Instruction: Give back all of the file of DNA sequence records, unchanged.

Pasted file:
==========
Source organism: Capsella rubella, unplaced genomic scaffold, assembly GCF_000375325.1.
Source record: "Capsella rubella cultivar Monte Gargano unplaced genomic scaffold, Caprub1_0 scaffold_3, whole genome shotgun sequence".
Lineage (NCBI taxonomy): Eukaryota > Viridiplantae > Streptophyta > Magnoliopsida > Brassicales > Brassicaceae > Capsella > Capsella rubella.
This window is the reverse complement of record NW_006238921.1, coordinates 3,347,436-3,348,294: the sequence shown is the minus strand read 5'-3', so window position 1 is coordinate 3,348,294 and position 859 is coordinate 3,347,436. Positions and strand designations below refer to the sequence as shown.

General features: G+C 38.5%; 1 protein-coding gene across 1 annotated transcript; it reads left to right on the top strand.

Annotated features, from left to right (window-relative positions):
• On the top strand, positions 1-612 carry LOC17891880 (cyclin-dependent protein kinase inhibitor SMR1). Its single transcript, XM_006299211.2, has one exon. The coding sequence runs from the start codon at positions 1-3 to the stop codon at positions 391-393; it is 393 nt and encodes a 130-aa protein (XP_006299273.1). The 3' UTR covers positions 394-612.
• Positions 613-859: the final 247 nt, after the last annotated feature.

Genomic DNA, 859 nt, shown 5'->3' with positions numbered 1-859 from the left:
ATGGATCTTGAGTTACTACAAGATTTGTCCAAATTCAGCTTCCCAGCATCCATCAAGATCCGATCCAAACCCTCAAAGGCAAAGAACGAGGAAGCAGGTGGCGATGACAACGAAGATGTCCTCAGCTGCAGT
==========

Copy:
Source organism: Capsella rubella, unplaced genomic scaffold, assembly GCF_000375325.1.
Source record: "Capsella rubella cultivar Monte Gargano unplaced genomic scaffold, Caprub1_0 scaffold_3, whole genome shotgun sequence".
Lineage (NCBI taxonomy): Eukaryota > Viridiplantae > Streptophyta > Magnoliopsida > Brassicales > Brassicaceae > Capsella > Capsella rubella.
This window is the reverse complement of record NW_006238921.1, coordinates 3,347,436-3,348,294: the sequence shown is the minus strand read 5'-3', so window position 1 is coordinate 3,348,294 and position 859 is coordinate 3,347,436. Positions and strand designations below refer to the sequence as shown.

General features: G+C 38.5%; 1 protein-coding gene across 1 annotated transcript; it reads left to right on the top strand.

Annotated features, from left to right (window-relative positions):
• On the top strand, positions 1-612 carry LOC17891880 (cyclin-dependent protein kinase inhibitor SMR1). Its single transcript, XM_006299211.2, has one exon. The coding sequence runs from the start codon at positions 1-3 to the stop codon at positions 391-393; it is 393 nt and encodes a 130-aa protein (XP_006299273.1). The 3' UTR covers positions 394-612.
• Positions 613-859: the final 247 nt, after the last annotated feature.

Genomic DNA, 859 nt, shown 5'->3' with positions numbered 1-859 from the left:
ATGGATCTTGAGTTACTACAAGATTTGTCCAAATTCAGCTTCCCAGCATCCATCAAGATCCGATCCAAACCCTCAAAGGCAAAGAACGAGGAAGCAGGTGGCGATGACAACGAAGATGTCCTCAGCTGCAGT